Show me someone who is strongly in favor of ObamaCare and strongly prochoice and I will show you a strong liberal. Big government solutions on economic policy and a strong preference for personal freedom on matters of sexuality define the American left more reliably than anything else.
Unfortunately for the left, the latter has been relentlessly undermining the former. This is the (unstated) implication of Meagan McArdle's brilliant piece on the European fiscal crisis in the Atlantic.
A fiscal crisis isn't hard to understand. For decades, the European governments have been doing what the U.S. is now doing: spending far beyond their means. Deficits occur when government expenditures exceed revenues. The deficit must be covered by borrowing, thus adding to the public debt. Lenders charge interest. As the debt grows, so also grows the portion of the budget going to interest payments. At some point the interest payments begin to put a squeeze on other spending and begin to grow so fast that a government cannot hope to slow that growth down, let alone pay down its debt. That is called insolvency.
McArdle notes that Italy is facing such a situation. That is a bigger deal than Greece or even Spain, as Italy has a much larger economy.
Consider Italy. It is no exaggeration to say that the fate of Italy is the fate of the euro zone: if Italy can keep its debt under control and its banking system solvent, the euro zone will probably make it; if Italy defaults, the resulting panic will probably force Portugal, Ireland, Greece, and Spain to follow suit.
This linchpin is under a great deal of strain. Italy's public debt stands at $2.3 trillion, roughly 20 percent larger than the country's GDP. If not for that debt, Italy would have run a slight budget surplus in 2011. But interest payments alone soaked up nearly 5 percent of the GDP, creating a deficit of about 3.6 percent of national income and increasing the debt even more.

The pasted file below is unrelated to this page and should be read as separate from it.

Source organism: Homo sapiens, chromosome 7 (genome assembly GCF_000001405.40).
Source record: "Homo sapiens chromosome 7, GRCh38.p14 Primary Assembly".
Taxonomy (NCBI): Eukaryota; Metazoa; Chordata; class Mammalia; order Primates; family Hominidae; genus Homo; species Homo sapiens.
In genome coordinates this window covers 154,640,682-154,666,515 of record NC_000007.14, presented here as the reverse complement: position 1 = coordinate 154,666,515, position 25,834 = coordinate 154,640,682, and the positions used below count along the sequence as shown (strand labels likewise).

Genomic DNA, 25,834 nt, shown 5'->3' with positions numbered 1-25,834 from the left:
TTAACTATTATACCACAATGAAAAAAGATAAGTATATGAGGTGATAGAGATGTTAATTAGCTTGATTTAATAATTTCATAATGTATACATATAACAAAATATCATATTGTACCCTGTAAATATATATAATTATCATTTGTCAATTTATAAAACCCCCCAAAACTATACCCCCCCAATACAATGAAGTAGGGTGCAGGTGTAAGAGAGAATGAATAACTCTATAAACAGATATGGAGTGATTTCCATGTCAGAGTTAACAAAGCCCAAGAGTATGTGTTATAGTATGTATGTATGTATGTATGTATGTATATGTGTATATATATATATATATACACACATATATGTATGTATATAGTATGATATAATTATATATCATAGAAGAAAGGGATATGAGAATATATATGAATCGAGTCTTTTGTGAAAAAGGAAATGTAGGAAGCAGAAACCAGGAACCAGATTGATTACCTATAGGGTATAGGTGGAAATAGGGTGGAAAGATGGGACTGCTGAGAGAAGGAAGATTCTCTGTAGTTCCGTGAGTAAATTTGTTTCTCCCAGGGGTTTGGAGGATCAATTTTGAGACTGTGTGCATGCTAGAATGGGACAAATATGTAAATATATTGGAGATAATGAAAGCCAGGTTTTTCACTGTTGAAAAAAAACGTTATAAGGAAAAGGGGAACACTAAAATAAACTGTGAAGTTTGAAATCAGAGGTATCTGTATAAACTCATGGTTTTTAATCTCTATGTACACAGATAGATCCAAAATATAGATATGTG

There are only two ways to restore fiscal stability. One is to reduce expenditures. This is called "austerity" in the coin of the times. It hurts. Sometimes it reduces economic growth thus further reducing revenues. The other way is to increase revenues by means of genuine economic growth. Therein lays the problem.
Economies grow when workforce output grows. That can happen when workers become more productive or when you get more workers. In actual fact, it is usually the latter. Italy and Europe are going in the opposite direction.
Everyone agrees that rapid growth would be much nicer than higher taxes and slashed pension payments. The hitch is that over the past five years, growth in the Italian economy hasn't averaged even 1 percent a year. Soaring growth will be tough to achieve, because more and more Italians are getting too old to work—and fewer and fewer Italians have been having the babies needed to replace them.
Italy's fertility rate has actually been inching up from its 1995 low of 1.19 children for every woman, but it is still only about 1.4—well below the number needed to replenish its population (2.1). As a result, even with some immigration, Italy's population growth has been very slow. It will soon stall, and eventually go into reverse. And then, one by one, the rest of Europe's nations will follow. Not one country on the Continent has a fertility rate high enough to replace its current population. Heavy debt and a shrinking population are a very bad combination.
Why did Europeans stop producing Europeans?
Since the invention of birth control and antibiotics, country after country has gone through a fairly standard shift. First, the mortality rate drops, especially among the young and the aging, and that quickly translates into a bigger workforce. Then, birthrates drop, as families realize that they no longer need to birth a basketball team to ensure that a couple members will survive to adulthood. A falling birthrate means that parents can invest more in each child; with fewer mouths to feed, more and better food can nourish each of them, and children can spend more years in school, causing worker productivity to rise from one generation to the next. As the burden of bearing and rearing children lightens, mothers can do more work outside the home, boosting both household resources and the national economy.
As medicine makes it possible for people to live longer, they focus more on their golden years than on the next generation. The result is that we kill and cook the goose that lays the golden eggs.
For more than a half century the left has relentlessly encouraged policies and celebrated lifestyles that result in population decline. This now undermines their desire for the growth of government spending. Europe is now facing the reckoning. We are only a little bit behind.